According to political scientists Marty Cohen, David Karol, Hans Noel, and John Zaller, this is not an accident. What we have seen in the last 40 years is the rise of an invisible primary, in which the party establishment settles upon a favored candidate:
The invisible primary is essentially a long-running national conversation among members of each party coalition about who can best unite the party and win the next presidential election. The conversation occurs in newspapers, on Sunday morning television talk shows, among activist friends over beer, in chatter at party events, and, most recently, in the blogosphere.
How can we tell who is the winner of the invisible primary? Money, for one. The candidate who raises the most money is also the one who likely has the strongest support among the well-heeled party elite. Another strong indication is endorsements from public officials, which are an outward sign of how strongly a candidate is performing in this behind the scenes conversation.
In the last 40 years, the invisible primary has become extremely important, for two reasons. First, the cost of campaigning has increased exponentially (consider: television advertisements, campaign consultants, and get out the vote organizations). Meanwhile, the utility of public funds has decreased in the last 15 or so years; public financing imposes hard spending limits that knee-capped Bob Dole in the summer of 1996, and all serious contenders have declined public funds for the primary ever since. Thus, it is hard to imagine anybody winning the nomination having raised less than $75 million on their own.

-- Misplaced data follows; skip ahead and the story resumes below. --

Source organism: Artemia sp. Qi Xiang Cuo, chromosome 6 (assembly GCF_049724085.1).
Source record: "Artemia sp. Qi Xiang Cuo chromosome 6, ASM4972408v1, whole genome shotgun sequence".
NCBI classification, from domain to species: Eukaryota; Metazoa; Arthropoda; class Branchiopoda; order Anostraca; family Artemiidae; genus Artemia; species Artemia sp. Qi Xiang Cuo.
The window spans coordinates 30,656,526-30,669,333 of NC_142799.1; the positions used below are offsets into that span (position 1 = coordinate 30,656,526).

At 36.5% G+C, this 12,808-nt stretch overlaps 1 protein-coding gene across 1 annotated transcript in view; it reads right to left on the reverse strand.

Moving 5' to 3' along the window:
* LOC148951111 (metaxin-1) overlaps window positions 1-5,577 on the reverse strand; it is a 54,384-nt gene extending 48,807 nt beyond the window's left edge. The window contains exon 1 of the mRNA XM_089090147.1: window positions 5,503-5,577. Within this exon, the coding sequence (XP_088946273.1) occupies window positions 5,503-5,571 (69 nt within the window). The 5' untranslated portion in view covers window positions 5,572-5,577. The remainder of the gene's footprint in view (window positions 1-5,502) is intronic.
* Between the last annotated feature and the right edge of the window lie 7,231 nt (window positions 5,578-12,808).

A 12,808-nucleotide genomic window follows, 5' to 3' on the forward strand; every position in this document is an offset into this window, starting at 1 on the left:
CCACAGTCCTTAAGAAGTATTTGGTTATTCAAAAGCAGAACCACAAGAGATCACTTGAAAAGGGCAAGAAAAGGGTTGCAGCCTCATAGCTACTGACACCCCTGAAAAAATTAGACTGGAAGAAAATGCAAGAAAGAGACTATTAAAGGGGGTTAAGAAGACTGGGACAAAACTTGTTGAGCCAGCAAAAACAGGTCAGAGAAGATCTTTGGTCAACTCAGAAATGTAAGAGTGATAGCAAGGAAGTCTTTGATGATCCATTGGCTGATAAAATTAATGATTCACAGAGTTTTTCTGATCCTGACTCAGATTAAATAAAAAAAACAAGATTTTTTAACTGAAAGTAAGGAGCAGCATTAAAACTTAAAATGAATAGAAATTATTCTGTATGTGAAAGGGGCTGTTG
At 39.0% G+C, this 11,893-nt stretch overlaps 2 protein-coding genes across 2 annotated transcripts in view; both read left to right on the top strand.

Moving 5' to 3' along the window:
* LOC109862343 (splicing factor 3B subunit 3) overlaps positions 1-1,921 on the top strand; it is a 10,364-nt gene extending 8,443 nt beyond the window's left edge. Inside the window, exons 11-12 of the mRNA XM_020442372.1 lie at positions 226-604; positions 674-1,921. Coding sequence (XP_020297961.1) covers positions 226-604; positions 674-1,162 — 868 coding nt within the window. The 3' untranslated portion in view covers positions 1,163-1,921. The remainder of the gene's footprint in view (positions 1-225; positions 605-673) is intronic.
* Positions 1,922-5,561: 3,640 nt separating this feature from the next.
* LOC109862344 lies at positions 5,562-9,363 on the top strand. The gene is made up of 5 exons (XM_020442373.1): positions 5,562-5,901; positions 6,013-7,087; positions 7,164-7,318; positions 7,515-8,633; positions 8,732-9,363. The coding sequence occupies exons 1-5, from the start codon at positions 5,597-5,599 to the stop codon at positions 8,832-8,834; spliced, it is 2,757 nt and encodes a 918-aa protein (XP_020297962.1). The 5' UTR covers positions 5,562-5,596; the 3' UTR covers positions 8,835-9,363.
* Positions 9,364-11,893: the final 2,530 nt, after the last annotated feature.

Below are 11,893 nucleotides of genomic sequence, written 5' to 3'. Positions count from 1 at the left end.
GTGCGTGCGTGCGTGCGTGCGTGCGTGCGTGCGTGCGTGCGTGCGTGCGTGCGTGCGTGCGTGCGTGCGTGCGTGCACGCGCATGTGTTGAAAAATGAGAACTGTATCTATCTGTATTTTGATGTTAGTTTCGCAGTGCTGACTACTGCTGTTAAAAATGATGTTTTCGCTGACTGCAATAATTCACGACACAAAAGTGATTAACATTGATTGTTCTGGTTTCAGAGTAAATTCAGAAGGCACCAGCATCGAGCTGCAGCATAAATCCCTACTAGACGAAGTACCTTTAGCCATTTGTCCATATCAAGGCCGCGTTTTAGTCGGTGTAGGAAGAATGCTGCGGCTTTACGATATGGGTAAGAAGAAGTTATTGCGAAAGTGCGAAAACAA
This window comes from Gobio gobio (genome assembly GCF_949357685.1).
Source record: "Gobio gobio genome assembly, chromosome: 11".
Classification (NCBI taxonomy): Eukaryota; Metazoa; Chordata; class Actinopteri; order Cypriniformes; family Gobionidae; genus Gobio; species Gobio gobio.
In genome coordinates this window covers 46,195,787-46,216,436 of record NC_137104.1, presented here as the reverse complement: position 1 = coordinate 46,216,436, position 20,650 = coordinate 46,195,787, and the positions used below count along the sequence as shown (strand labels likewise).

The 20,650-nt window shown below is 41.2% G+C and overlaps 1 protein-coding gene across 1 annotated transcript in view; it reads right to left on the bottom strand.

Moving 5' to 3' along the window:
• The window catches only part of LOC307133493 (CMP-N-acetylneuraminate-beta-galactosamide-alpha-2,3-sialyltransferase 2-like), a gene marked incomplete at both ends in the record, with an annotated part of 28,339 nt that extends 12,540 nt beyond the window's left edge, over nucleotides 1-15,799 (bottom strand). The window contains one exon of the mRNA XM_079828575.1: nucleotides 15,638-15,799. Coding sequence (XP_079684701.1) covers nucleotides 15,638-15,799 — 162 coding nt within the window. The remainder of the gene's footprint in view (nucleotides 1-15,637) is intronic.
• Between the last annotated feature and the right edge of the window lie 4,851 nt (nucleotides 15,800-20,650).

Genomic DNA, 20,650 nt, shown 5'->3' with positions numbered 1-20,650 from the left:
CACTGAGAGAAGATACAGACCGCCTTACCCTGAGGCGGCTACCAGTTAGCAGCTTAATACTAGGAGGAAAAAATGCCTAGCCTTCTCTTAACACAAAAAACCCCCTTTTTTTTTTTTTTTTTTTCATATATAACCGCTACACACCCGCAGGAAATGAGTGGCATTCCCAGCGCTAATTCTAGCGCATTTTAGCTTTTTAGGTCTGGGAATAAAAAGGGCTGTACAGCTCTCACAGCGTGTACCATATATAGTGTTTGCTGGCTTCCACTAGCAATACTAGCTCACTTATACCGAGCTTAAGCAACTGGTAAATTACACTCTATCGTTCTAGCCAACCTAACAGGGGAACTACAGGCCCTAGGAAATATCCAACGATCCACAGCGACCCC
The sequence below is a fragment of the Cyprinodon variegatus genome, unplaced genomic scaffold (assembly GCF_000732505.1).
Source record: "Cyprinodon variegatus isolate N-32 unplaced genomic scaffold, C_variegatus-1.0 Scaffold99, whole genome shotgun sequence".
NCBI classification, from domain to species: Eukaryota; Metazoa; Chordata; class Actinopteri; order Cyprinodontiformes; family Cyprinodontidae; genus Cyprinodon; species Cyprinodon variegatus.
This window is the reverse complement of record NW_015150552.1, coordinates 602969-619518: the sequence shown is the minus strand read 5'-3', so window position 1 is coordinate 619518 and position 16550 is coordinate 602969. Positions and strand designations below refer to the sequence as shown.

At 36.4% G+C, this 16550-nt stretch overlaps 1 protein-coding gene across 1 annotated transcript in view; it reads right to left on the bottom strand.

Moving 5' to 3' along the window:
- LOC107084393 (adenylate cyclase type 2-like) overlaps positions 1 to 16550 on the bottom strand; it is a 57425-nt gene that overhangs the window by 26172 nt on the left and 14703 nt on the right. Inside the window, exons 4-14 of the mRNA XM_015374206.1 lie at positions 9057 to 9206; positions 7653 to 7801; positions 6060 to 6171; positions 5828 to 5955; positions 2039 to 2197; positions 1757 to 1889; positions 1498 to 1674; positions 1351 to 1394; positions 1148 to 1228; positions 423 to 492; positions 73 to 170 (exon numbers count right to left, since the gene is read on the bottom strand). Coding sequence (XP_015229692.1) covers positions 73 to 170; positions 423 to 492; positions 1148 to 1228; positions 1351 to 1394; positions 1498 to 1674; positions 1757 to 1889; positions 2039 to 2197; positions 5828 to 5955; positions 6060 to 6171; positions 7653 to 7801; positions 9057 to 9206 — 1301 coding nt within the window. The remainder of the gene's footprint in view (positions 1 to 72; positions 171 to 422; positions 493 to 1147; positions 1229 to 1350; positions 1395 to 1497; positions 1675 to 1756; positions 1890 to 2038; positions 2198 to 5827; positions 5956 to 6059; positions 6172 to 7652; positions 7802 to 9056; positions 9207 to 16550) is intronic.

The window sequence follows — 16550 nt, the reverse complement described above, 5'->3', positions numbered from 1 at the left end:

Second, frontloading has altered the nature of the nomination battle. In 1976, Jimmy Carter could start small – with virtually no establishment support – but pile win upon win for weeks on end, so that by the time people caught on to the strength of his candidacy, nobody could stop him. That’s not the case anymore. On February 5, 2008, there were a whopping 21 Republican primaries or caucuses – just one month after Iowa. To be competitive, a candidate must either have strong name recognition (like McCain and Clinton) or competent statewide organizations already in place (like Obama) by the end of the pre-primary year. That's no little feat, and to do that they need the support of local politicians and plenty of cash. In other words: they need to win or place in the invisible primary.
Sunday, August 21, 2011
The Invisible Primary
At The Weekly Standard, Jay Cost writes that, since 1980, the parties' nominees have been acceptable to their establishments.